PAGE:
For any 1<=k<=n, find a Jordan form for linear map T:Pn(F)->Pn(F): T(p(z)) = p^k(z), kth derivative of p(z)

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  • 1 decade ago
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    I assume that Pn(F) is the vector space of univariate polynomials with coefficients in F of degree at most n. If F has characteristic zero, a basis of F is {e1, ..., e(n+1)}, where ej = n!/(j−1)! z^{j−1} for all j. Then e1 = n! so d/dz(e1) = 0 and for each j=2, ..., n+1, d/dz(ej) = (j−1) n!/(j−1)! z^{j−2} = e(j−1). Therefore, d/dz has one (n+1) by (n+1) Jordan block with eigenvalue 0. If, for some 2 ≤ k ≤ n+1, we take a kth power of d/dz, this will break up into k eigenvalue 0 subblocks; each of the subblocks will have basis {ej | j congruent to i modulo k}, where i is in 0, ..., k−1. For example if k=3, d^3/dz^3 has three Jordan blocks, one with basis {e(n+1), e(n−2), e(n−5), ...}, one with basis {en, e(n−3), e(n−6), ...}, and one with basis {e(n−1), e(n−4), e(n−7), ...}. For k ≥ n+1, d^k/dz^k will be identically zero, so it will have n+1 eigenvalue 0 Jordan blocks.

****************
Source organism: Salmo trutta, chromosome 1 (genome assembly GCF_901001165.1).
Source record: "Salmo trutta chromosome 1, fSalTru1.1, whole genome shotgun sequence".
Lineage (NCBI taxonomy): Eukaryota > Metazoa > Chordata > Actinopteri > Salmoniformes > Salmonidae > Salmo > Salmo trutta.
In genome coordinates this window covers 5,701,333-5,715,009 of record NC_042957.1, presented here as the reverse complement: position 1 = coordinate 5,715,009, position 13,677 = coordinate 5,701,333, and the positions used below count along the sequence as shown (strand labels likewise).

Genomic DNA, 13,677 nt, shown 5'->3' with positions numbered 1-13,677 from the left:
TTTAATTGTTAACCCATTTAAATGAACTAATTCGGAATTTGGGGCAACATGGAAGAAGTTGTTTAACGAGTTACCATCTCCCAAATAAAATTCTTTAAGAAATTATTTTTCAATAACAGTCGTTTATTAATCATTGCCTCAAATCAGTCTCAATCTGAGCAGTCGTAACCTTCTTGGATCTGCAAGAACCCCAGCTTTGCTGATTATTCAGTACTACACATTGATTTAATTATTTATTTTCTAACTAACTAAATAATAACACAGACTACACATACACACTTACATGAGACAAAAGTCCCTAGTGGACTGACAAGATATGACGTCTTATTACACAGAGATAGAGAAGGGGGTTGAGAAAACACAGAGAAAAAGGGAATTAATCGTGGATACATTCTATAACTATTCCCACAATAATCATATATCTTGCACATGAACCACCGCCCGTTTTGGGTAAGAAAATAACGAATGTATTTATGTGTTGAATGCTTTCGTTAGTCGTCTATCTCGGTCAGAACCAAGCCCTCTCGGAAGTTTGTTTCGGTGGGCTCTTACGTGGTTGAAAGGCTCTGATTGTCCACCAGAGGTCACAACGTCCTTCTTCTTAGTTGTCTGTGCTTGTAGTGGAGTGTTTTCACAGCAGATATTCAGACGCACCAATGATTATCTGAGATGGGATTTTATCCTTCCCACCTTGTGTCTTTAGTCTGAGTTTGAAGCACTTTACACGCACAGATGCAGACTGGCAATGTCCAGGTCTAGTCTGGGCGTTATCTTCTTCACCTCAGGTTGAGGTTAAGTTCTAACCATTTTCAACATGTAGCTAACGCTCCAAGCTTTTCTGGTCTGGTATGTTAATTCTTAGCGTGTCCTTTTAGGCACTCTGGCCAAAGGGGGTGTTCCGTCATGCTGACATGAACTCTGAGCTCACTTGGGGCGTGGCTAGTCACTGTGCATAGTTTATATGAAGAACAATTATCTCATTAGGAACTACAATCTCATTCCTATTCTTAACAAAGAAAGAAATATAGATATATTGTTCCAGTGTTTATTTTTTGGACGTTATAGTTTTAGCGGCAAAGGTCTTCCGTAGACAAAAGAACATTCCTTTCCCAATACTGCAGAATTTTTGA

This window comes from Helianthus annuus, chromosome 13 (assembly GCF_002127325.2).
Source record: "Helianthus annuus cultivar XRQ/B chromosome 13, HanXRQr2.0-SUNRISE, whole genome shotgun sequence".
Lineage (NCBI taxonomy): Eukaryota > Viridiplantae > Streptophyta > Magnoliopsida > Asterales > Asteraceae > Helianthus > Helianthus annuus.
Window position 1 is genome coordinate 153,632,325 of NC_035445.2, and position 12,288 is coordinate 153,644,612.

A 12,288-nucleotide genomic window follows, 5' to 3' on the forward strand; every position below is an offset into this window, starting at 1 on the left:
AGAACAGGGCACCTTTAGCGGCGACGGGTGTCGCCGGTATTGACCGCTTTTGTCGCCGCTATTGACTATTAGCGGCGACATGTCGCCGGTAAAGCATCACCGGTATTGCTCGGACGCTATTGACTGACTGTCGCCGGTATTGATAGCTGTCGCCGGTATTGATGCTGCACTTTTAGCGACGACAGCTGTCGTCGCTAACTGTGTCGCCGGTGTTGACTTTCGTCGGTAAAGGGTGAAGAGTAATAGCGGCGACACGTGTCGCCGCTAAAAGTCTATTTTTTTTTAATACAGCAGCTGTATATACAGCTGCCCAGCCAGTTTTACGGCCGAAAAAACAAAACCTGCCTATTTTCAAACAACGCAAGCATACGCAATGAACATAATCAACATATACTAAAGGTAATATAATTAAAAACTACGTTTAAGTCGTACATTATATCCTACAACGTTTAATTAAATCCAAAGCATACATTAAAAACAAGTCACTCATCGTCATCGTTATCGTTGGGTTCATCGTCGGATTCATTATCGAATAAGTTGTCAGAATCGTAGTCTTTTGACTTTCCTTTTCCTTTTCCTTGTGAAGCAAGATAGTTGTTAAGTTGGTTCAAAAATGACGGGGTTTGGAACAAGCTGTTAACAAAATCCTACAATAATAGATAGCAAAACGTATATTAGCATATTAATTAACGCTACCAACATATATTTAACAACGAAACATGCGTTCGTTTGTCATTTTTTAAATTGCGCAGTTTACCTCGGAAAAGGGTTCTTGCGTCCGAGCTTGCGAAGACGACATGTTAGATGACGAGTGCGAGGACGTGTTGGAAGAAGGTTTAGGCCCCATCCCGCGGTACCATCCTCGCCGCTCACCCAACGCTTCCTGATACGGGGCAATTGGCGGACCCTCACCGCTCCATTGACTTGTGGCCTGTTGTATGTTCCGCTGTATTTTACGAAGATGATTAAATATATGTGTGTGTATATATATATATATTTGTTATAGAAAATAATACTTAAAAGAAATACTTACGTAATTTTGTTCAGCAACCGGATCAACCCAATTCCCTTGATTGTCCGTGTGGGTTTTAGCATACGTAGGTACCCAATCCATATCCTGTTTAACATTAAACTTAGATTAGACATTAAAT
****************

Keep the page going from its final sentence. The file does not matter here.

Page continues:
If F has characteristic p we have d/dz(z^p) = d/dz(z^{2p}) = ... = 0, so d/dz will have a number of Jordan blocks of size p, and also a smaller, remnant, block if n is not congruent to −1 modulo p. For 2 ≤ k ≤ p, d^k/dz^k will have Jordan blocks given by decomposing these blocks as above. For k ≥ p, d^k/dz^k will be identically zero, so it will have n+1 Jordan blocks.

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